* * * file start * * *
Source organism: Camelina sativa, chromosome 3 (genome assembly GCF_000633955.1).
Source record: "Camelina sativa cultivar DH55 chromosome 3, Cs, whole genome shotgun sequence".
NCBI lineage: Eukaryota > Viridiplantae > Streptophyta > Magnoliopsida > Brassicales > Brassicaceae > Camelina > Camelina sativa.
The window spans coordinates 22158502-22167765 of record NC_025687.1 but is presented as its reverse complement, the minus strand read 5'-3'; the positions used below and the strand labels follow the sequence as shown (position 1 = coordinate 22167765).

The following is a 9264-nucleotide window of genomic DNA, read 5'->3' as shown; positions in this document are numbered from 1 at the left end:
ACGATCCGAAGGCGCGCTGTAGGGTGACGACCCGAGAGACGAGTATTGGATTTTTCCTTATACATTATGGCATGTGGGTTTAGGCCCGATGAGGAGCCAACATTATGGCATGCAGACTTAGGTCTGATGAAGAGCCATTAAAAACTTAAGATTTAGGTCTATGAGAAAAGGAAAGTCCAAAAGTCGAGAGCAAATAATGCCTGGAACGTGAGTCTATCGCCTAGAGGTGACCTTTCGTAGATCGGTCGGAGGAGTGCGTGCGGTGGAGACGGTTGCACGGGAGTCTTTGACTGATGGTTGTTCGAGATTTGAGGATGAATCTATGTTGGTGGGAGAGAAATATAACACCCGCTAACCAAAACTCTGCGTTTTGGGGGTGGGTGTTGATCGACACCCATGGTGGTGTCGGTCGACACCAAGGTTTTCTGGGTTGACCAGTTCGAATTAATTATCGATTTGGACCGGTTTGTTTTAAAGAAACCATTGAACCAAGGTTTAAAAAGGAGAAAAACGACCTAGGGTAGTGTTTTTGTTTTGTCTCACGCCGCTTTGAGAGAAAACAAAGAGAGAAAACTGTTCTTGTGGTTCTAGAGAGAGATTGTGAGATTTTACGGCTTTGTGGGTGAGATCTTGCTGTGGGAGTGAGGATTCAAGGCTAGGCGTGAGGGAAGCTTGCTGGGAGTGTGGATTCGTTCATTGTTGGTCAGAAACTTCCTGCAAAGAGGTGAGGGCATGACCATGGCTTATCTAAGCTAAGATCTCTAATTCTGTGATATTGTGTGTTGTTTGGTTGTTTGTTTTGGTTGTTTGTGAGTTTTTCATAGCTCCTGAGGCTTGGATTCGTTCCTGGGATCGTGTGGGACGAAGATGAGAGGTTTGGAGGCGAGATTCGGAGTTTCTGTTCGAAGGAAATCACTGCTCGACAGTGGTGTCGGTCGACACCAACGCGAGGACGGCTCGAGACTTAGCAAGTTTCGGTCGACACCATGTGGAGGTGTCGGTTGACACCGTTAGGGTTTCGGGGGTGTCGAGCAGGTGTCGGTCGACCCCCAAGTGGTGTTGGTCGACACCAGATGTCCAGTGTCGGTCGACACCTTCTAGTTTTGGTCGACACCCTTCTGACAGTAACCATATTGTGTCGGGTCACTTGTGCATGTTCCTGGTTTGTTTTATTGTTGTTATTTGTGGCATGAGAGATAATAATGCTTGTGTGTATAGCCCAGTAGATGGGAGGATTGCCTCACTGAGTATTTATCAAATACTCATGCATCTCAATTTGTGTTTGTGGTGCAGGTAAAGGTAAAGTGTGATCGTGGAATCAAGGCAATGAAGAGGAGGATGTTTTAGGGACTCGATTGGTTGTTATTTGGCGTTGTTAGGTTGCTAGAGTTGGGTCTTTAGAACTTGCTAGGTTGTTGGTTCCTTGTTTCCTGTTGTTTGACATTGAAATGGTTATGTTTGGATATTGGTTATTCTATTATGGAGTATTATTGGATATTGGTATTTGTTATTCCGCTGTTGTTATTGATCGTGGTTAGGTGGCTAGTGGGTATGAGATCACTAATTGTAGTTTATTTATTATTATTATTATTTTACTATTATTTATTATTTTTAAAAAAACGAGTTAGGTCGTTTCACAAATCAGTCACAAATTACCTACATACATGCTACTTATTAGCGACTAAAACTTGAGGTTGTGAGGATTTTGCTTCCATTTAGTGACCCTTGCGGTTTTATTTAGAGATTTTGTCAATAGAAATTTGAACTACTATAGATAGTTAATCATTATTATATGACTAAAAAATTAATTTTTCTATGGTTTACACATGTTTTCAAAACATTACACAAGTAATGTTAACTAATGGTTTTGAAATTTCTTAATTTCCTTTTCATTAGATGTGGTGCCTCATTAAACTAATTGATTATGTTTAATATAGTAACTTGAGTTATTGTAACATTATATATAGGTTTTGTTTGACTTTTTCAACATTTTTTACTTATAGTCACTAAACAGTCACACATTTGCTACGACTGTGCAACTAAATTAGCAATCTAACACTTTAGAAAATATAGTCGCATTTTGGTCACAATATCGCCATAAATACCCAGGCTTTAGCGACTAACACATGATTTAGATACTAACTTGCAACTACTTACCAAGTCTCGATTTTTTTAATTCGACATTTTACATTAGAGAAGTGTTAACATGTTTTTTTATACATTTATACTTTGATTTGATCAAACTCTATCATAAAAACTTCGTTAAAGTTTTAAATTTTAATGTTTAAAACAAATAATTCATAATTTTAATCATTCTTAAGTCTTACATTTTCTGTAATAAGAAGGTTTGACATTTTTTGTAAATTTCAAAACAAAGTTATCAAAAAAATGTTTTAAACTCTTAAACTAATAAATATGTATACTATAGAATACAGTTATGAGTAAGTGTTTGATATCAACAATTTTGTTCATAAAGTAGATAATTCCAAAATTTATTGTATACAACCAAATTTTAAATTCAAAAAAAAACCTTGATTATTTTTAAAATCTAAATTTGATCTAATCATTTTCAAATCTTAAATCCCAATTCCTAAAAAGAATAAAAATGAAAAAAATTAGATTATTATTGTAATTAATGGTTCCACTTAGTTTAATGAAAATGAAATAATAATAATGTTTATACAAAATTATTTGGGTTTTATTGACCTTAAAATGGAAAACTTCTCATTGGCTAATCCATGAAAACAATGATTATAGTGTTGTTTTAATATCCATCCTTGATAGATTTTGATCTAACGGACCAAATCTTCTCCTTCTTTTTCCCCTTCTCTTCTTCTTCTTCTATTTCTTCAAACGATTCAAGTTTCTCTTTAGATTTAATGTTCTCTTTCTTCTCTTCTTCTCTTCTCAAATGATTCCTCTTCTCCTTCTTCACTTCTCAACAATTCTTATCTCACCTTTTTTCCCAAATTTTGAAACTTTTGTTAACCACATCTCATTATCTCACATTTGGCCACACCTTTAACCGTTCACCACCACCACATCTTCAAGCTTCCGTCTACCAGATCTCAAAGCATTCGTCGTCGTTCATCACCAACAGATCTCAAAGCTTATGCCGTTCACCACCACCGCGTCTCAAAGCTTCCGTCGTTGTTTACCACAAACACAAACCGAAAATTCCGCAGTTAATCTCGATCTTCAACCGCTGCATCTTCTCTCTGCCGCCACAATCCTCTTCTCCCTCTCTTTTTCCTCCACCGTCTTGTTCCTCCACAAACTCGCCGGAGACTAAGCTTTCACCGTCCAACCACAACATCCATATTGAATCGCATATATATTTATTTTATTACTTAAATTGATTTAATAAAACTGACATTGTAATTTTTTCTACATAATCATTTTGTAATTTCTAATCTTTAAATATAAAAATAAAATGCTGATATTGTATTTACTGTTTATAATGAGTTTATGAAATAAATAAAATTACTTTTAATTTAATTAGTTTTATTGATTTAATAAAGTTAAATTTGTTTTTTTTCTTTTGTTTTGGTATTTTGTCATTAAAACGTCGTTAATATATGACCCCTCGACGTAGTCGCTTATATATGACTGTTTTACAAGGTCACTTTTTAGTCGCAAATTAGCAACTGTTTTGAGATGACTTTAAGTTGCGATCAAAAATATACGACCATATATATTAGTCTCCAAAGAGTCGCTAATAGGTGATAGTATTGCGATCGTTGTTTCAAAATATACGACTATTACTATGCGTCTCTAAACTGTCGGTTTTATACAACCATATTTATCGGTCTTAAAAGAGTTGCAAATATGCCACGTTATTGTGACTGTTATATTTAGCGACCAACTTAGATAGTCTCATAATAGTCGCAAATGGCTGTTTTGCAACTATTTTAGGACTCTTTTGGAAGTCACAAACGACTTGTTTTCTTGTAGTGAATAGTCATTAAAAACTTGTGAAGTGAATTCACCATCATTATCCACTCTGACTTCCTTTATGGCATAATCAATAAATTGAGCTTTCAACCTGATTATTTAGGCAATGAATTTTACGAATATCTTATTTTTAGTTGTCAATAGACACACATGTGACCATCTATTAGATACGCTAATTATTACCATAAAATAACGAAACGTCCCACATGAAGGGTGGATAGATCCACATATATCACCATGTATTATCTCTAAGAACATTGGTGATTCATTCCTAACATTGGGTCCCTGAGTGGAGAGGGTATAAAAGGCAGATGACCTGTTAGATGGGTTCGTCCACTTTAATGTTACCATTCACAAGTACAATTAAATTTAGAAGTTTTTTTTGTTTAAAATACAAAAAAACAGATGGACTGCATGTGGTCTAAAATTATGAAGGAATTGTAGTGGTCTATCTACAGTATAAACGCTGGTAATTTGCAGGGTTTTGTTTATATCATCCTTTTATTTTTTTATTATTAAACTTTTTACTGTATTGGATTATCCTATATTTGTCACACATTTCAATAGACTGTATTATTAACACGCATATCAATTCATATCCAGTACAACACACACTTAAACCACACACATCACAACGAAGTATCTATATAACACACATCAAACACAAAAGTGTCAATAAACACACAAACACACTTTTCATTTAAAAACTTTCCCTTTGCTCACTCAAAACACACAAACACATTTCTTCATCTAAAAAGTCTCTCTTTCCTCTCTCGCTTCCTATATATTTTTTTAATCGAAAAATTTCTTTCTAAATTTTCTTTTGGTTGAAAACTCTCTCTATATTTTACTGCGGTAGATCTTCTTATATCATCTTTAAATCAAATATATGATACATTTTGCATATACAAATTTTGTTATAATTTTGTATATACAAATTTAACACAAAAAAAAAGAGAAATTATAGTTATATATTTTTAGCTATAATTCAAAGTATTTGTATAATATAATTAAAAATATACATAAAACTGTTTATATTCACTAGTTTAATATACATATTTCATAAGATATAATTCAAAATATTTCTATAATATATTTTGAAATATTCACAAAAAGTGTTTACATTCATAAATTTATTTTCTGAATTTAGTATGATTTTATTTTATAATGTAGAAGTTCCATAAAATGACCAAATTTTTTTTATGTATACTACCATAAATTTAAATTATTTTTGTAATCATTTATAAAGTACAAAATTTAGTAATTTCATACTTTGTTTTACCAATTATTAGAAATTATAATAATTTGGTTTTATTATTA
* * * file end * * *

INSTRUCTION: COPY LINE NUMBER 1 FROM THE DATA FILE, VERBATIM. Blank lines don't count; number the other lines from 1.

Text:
Source organism: Camelina sativa, chromosome 3 (genome assembly GCF_000633955.1).